So. many. people
It was cool to explore the ruins themselves. It would’ve been nice to have a personal guide walking around pointing out specific structural intricacies that we may not have learned on previous tours.
Magic floating building. The Incas were magicians.
My last glimpse of the mountain as we exited the site.
The exit is definitely a la Disneyland. There was a long line for the bus (took about 30 minutes), it was hot, and people routinely tried to cut in line. Again you had to have your ticket and passport out for inspection before getting on as well. The bus ride itself was much more scenic this time since it wasn’t as dark and Aguas Calientes is a fun town to explore in the afternoon.
Grilled Alpaca, quinoa, and my signature banana milk shake for lunch
Once you’re finished with your Machu Picchu adventure, pick a spot for lunch, enjoy the street performers that seem to be everywhere, and wander the charming streets of Aguas Calientes.
Bonus: If you do a trek into Machu Picchu, then you get to experience the train back to Ollantaytambo/ Cusco for your first time and it is MAGICAL.
All in all- a Salkantay trek is an incredible trekking experience and Machu Picchu the most awesome finale! I will do a summary post on all 5 days of our trek soon but for now, I hope the Salkantay Trek has earned it’s spot on every reader’s bucket list.
Machu Picchu Day Costs:
Breakfast: Included in Salkantay Trek Tour Return bus ticket from Agua Calientes to MP: $25 Machu Picchu entrance + MP mountain $40 Guide in MP (included in Salkantay Trek tour which was $405) Lunch in Agua Calientes at Munaycha $17 Gelato in town: $3.75 Snacks and water purchased from shops: $13.50 Taxi to hotel from tour office in Cusco $13- $3.25 pp Hotel near Cusco airport (with included airport shuttle): $57- 14.25pp
1. The Llactapata Ruins- RIGHT in front of Machu Picchu
2. The various views of Machu Picchu (above, across, below)
3. Getting to hike along original Inca trail
4. Sunrise on a stunning valley
5. Continued jungle wildlife- especially birds
Day 4 Stats:
Distance: ~18km or 11.5 miles
Elevation: ~2,500 feet up, ~4000 feet down
Time: 9 hours with stops
*You can shave off 3 hours and at least half the mileage by paying $30 and taking the train from Hydro Electric to Aguas Calientes.
Our morning started with epic views on the hike uphill to the ridge
Day 4 was our earliest start on the trail, with a wake up of 4:30 aiming to leave 30 minutes earlier. While we had electricity in camp the night before, the power was out for the area in the morning so it was DARK indeed. We ate breakfast using the collection of headlamps our group had ( I can’t imagine how they cooked stuff for us) and packed our stuff up as normal. This was our last morning with our chefs who we tipped and said goodbye to before hitting the trail at 5:30. The first few hours of the trail were steady uphill and we raced to be done with the uphill before the sun heated everything up. Watching sunrise over the valley was STUNNING and overhead flew parrots squawking and making a ruckus so even with a few hours of sweaty uphill, the morning was a killer hike.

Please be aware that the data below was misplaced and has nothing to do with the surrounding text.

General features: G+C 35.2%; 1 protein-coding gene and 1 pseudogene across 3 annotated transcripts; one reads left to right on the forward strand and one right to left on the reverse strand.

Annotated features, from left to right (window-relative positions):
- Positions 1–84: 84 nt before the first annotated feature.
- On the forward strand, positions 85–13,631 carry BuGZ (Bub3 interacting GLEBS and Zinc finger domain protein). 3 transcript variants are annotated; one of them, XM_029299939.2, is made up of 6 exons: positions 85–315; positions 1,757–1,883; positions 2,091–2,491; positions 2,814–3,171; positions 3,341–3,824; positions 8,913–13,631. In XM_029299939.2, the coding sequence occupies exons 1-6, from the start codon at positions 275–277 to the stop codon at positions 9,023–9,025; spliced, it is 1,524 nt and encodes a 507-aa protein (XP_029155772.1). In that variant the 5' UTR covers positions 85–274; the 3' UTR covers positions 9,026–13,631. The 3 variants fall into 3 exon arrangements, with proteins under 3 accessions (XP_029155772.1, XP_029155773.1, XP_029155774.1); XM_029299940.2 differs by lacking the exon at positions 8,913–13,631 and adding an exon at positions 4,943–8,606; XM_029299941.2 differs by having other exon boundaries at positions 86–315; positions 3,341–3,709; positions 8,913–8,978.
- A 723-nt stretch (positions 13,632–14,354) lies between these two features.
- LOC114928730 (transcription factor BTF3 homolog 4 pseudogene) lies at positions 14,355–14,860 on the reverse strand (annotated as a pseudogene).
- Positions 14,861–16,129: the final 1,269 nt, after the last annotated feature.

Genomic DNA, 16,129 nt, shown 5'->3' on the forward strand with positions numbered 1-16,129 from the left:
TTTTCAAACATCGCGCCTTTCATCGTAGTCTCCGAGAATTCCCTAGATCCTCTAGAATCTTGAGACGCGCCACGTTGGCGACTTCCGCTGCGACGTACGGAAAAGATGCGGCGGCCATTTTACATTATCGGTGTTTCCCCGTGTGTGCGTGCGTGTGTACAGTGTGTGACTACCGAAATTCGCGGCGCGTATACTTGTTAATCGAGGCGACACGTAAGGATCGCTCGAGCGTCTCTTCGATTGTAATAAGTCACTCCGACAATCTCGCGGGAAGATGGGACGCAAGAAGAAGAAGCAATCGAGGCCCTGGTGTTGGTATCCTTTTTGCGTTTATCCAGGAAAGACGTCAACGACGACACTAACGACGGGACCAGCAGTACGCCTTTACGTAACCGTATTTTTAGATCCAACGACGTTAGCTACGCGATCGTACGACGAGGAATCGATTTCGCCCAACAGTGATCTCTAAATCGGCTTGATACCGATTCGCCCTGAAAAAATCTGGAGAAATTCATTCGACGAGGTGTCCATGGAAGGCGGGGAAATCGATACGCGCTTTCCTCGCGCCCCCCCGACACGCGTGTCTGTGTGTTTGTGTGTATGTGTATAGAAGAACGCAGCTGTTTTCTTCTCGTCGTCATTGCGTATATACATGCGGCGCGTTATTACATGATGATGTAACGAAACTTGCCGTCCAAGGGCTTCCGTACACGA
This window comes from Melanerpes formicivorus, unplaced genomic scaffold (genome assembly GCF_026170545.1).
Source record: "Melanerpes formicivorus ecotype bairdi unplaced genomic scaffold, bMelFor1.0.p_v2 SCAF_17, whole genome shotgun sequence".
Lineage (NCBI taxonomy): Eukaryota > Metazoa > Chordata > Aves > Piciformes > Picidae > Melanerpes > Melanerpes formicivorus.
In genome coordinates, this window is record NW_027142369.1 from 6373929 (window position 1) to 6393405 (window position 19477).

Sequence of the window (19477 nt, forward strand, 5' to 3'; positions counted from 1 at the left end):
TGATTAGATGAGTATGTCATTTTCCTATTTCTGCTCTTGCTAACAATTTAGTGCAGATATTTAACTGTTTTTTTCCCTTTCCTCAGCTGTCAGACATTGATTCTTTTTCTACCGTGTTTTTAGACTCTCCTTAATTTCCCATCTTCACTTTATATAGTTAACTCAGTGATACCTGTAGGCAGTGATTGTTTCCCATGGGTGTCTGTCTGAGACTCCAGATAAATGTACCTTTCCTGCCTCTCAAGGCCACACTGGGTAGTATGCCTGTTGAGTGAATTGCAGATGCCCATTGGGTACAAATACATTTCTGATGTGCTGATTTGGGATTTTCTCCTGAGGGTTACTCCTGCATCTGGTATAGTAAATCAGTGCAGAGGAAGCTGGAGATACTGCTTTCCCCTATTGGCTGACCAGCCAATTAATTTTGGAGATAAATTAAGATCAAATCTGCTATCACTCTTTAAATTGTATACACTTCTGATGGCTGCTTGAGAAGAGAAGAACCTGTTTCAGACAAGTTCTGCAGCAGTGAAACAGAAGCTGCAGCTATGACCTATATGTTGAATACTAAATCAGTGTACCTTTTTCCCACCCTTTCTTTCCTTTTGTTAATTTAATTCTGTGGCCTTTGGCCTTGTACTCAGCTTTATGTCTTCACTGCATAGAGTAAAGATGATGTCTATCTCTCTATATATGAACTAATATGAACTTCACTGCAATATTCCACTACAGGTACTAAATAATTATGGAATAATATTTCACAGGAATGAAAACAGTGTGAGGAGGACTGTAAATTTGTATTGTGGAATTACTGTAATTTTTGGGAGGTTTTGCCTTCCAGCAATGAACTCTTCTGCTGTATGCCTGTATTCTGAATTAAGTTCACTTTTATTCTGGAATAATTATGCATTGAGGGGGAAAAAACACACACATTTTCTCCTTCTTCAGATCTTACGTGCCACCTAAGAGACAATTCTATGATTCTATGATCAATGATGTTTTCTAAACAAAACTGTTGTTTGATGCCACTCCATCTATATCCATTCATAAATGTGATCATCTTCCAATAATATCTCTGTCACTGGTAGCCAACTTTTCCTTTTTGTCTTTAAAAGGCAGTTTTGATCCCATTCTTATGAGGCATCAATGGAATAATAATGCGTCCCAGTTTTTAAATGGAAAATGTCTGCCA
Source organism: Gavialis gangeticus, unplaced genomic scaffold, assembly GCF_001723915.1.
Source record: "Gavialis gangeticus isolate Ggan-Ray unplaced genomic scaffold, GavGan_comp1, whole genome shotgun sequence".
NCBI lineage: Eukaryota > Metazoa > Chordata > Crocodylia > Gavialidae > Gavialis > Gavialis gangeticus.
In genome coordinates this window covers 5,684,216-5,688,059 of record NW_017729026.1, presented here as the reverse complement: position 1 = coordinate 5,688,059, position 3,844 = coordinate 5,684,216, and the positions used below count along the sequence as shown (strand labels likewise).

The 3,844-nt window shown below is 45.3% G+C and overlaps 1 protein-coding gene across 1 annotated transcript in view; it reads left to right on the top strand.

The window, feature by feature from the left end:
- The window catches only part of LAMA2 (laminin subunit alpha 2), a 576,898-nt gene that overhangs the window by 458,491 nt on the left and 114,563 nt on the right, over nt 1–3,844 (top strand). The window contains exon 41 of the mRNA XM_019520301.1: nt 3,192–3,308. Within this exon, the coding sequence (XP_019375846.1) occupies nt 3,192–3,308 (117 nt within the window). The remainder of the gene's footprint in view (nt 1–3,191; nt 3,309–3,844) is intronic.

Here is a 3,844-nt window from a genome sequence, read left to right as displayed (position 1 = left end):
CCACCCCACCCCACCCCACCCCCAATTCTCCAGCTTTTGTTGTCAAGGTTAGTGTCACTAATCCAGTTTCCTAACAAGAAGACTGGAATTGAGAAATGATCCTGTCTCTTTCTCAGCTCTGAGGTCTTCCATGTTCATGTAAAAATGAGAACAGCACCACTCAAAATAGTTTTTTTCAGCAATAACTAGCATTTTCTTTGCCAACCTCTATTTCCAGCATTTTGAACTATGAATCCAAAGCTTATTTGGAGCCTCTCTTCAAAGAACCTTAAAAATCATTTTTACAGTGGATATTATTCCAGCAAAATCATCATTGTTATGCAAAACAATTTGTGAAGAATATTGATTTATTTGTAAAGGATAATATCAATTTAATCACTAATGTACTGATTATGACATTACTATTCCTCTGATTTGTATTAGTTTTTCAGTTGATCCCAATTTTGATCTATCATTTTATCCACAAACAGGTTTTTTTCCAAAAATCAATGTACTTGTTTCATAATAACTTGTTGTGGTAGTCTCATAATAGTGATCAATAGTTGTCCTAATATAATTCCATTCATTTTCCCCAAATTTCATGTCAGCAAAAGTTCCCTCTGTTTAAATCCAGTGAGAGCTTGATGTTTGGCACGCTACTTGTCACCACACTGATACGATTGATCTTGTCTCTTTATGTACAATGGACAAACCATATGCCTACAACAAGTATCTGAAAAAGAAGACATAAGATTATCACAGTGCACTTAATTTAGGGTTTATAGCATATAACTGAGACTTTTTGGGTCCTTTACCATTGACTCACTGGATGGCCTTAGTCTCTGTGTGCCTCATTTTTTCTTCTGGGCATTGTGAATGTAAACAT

The trail this day was 100% Inca made and required permits to enter which our guide supplied at the start booth. After about 1.5 hours of steady sweating, we took a break at the only stand on that side of the ridge where people got fresh orange juice for a dollar and others used the open air toilets (they were pink!) on the back side of the hut with incredible valley view below. There was a cute puppy wandering around we all shared snacks with before pressing on for another 45 minutes or so to the summit of the ridge. Then it was about 20 minutes downhill to the Inca site Llactapata.
View from our break spot- Almost to the top of the ridge!
Adorable dog at our break spot
Even though we were sweaty and most definitely tired of going uphill, some parts of this trail were just complete magic.
The name of this site means elevated place or “at the top of ” and has a direct view across to Machu Picchu (albeit a little higher up) and had an ornamental fountain and gate that framed Machu Picchu perfectly.
A lot of the site was still overgrown meaning what we saw was only the tip of the iceberg here but wow, the views across to Machu Picchu as well as being able to look to the side and see Salkantay mountain was mind blowing. We’d come so far and were within sight of our final destination!
We took another break here, eating snacks and snapping photos while Carlos explained more about the site and its connection to Machu Picchu. He explained it was used as a preparation place for the wealthier/ more important Inca families as they traveled to Machu Picchu. The site was initially reported by Hiram Bingham in 1912 (same explorer who discovered Machu Picchu) but wasn’t actually extensively explored and mapped until 2003.
The main buildings that are uncovered at the site
Can you spot Machu Picchu’s terraces?
The central gate
I loved exploring this site
After a brief rest here, we pressed on another 30 minutes or so down steep, muddy switchbacks to another rest stop called Llactapata Lodge (you could actually spend the night here) where more toilets and snacks were available. At this point a few members in our group were struggling with the downhill (knee pain) so our numbers were spread thin as everyone moved at their own pace. We didn’t stop again for another few hours until reaching a small shack where we stopped to wait for Carlos to catch up at least and guide us on.